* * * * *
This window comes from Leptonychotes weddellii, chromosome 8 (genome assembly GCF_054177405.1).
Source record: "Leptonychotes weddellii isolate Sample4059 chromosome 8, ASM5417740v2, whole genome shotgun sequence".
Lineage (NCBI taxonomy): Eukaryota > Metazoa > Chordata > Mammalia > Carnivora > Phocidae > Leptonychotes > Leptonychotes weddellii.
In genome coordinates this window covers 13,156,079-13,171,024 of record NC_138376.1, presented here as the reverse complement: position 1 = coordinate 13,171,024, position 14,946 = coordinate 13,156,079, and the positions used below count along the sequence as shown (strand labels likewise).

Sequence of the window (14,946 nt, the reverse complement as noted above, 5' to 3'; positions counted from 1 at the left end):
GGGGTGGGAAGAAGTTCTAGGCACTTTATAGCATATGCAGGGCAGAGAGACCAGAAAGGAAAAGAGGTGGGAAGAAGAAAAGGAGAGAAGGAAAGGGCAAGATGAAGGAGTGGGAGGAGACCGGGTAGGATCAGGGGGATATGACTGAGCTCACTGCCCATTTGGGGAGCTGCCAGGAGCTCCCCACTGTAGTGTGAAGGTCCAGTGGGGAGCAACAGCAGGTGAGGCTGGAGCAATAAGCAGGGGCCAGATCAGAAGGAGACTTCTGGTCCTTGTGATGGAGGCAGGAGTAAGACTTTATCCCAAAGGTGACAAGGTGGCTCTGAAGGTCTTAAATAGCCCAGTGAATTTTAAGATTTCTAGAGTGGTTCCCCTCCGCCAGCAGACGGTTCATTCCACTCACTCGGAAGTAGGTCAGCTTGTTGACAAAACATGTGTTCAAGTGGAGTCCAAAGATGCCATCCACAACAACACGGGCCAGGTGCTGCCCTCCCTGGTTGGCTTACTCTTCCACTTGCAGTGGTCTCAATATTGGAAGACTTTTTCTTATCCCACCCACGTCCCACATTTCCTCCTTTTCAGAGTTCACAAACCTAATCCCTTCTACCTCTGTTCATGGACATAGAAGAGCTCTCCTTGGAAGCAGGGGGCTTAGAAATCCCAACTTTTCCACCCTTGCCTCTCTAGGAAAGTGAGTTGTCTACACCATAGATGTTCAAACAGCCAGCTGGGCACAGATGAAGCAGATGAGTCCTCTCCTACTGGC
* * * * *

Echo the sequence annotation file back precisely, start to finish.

This window comes from Leptonychotes weddellii, chromosome 8 (genome assembly GCF_054177405.1).
Source record: "Leptonychotes weddellii isolate Sample4059 chromosome 8, ASM5417740v2, whole genome shotgun sequence".
Lineage (NCBI taxonomy): Eukaryota > Metazoa > Chordata > Mammalia > Carnivora > Phocidae > Leptonychotes > Leptonychotes weddellii.
In genome coordinates this window covers 13,156,079-13,171,024 of record NC_138376.1, presented here as the reverse complement: position 1 = coordinate 13,171,024, position 14,946 = coordinate 13,156,079, and the positions used below count along the sequence as shown (strand labels likewise).

Sequence of the window (14,946 nt, the reverse complement as noted above, 5' to 3'; positions counted from 1 at the left end):
GGGGTGGGAAGAAGTTCTAGGCACTTTATAGCATATGCAGGGCAGAGAGACCAGAAAGGAAAAGAGGTGGGAAGAAGAAAAGGAGAGAAGGAAAGGGCAAGATGAAGGAGTGGGAGGAGACCGGGTAGGATCAGGGGGATATGACTGAGCTCACTGCCCATTTGGGGAGCTGCCAGGAGCTCCCCACTGTAGTGTGAAGGTCCAGTGGGGAGCAACAGCAGGTGAGGCTGGAGCAATAAGCAGGGGCCAGATCAGAAGGAGACTTCTGGTCCTTGTGATGGAGGCAGGAGTAAGACTTTATCCCAAAGGTGACAAGGTGGCTCTGAAGGTCTTAAATAGCCCAGTGAATTTTAAGATTTCTAGAGTGGTTCCCCTCCGCCAGCAGACGGTTCATTCCACTCACTCGGAAGTAGGTCAGCTTGTTGACAAAACATGTGTTCAAGTGGAGTCCAAAGATGCCATCCACAACAACACGGGCCAGGTGCTGCCCTCCCTGGTTGGCTTACTCTTCCACTTGCAGTGGTCTCAATATTGGAAGACTTTTTCTTATCCCACCCACGTCCCACATTTCCTCCTTTTCAGAGTTCACAAACCTAATCCCTTCTACCTCTGTTCATGGACATAGAAGAGCTCTCCTTGGAAGCAGGGGGCTTAGAAATCCCAACTTTTCCACCCTTGCCTCTCTAGGAAAGTGAGTTGTCTACACCATAGATGTTCAAACAGCCAGCTGGGCACAGATGAAGCAGATGAGTCCTCTCCTACTGGC